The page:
This blog post will be regularly updated to capture key policy responses to the COVID-19 virus. (Last updated 1:45 p.m. Tuesday, March 24)
Reports from Budget & Tax Center Staff
This post summarizes steps taken thus far at both the federal and state levels. Scroll down to see a list of steps taken so far, or click on the following links to bring you directly to a specific section:
- Addressing public health needs and the health care of people
- Ensuring access and adequacy of food assistance
- Providing continuity in the education and care of children
- Protecting workers from lost income and economic hardship
- Stabilizing housing
- Maintaining equal access to justice
- Operating elections, transparency in policymaking and other key functions of our democracy
- Advancing supports to stabilize economy
COVID-19 provides a sobering reminder of how much we need effective and well-resourced governance at the state and federal levels. Particularly in times of crisis, we need an infrastructure that delivers a coordinated, seamless response and reaches each and every person in the community.
The coming months will test federal and state leaders’ ability to blunt the impacts of this global pandemic and contain the harm to the health, well-being, and economic security of people.
Decades of tax cuts have left us vulnerable to a moment like this. Conservative leaders in Raleigh and Washington have given huge tax breaks to rich people and multinational corporations instead of building the systems we need to respond with a coordinated and collective set of programs.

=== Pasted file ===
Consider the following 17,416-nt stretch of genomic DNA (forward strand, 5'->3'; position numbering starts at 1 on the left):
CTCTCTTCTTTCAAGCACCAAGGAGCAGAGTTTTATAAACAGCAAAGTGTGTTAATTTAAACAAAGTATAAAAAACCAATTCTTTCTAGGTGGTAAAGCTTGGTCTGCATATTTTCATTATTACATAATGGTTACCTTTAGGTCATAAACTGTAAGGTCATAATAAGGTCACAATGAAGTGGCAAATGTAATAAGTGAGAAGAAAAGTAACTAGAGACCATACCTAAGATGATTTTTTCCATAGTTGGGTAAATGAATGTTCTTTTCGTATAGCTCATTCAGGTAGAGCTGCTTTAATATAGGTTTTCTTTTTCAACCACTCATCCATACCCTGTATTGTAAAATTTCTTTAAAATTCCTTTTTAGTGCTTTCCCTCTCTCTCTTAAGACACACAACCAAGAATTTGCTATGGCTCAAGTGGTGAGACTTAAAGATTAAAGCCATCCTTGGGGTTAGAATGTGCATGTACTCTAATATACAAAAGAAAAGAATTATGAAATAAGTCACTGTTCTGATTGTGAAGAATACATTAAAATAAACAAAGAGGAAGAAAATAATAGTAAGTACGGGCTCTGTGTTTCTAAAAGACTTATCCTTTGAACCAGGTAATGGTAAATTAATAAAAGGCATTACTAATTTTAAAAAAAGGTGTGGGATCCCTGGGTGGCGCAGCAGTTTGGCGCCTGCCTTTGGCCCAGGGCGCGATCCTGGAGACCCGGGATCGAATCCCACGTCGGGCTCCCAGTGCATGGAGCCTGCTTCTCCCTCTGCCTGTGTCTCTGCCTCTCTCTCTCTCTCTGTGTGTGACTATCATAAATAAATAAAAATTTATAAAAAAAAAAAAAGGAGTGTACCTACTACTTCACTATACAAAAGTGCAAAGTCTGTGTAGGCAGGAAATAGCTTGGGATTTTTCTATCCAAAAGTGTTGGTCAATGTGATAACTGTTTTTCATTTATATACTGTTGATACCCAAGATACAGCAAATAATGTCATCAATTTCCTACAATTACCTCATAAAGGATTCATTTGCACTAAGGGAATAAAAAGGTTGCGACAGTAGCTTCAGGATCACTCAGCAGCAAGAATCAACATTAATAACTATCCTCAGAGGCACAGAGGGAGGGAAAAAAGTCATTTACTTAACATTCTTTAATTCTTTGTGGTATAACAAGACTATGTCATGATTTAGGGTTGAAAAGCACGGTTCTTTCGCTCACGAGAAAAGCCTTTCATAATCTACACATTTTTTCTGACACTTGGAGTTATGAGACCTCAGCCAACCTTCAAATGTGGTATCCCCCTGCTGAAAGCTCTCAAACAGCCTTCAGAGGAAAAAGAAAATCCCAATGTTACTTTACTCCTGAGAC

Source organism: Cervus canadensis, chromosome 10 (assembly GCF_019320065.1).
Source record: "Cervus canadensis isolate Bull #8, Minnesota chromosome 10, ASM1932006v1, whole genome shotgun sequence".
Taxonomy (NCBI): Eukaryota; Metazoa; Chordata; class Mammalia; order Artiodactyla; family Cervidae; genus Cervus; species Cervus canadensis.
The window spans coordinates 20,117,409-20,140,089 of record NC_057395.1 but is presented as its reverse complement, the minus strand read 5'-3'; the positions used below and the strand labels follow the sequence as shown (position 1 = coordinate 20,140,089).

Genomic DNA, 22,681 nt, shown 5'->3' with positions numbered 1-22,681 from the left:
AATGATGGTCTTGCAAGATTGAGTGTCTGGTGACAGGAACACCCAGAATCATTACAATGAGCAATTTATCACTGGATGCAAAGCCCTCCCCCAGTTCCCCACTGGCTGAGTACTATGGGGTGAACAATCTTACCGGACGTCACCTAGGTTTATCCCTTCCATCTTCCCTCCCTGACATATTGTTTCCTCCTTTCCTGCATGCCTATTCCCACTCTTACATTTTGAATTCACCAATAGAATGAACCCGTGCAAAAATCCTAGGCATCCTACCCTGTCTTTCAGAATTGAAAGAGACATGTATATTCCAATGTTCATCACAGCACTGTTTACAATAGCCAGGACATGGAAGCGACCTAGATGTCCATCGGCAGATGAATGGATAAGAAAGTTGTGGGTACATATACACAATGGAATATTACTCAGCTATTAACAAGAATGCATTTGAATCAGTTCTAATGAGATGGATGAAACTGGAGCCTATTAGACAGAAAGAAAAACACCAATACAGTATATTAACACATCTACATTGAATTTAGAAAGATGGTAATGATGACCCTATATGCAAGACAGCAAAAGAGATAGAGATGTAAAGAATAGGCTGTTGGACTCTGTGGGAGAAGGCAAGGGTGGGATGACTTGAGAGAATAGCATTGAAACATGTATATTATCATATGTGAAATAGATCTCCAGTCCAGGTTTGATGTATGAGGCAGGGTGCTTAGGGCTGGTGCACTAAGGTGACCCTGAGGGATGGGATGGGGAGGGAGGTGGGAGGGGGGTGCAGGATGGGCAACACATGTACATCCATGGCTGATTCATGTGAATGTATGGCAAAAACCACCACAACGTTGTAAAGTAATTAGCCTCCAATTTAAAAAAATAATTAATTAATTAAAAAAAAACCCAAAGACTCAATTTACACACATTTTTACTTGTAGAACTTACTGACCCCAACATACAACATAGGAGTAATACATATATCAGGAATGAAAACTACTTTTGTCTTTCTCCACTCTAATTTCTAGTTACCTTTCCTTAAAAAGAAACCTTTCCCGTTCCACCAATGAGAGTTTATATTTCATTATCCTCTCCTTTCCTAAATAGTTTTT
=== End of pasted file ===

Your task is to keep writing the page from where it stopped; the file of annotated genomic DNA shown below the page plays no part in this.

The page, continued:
Years of policies that attacked the very institutions that are so critical now have made the response more fragmented and challenged. Our public health agencies are under-resourced for the growing complexities and services needed in the face of this new coronavirus pandemic coming on top of a very bad flu season. Our public schools haven’t received adequate resources to provide classroom materials and technology in school, let alone outside of it, and many school personnel are worried about their ability to make ends meet in this time. Indeed, many workers will struggle to make ends meet if their hours are scaled back, they get sick, or they lose their jobs because our policy choices have failed to provide access to affordable health care, paid sick days, and a strengthened unemployment system.
COVID-19 is likely going to have an even broader economic impact going forward and could push the United States into a full-blown recession. Strengthening our programs that can automatically stabilize the economy by helping people make ends meet is critical, as will be aid for states to maintain balanced budgets without dramatic cuts to programs and services needed now.
In short, North Carolina will need a robust policy response at the state and federal level.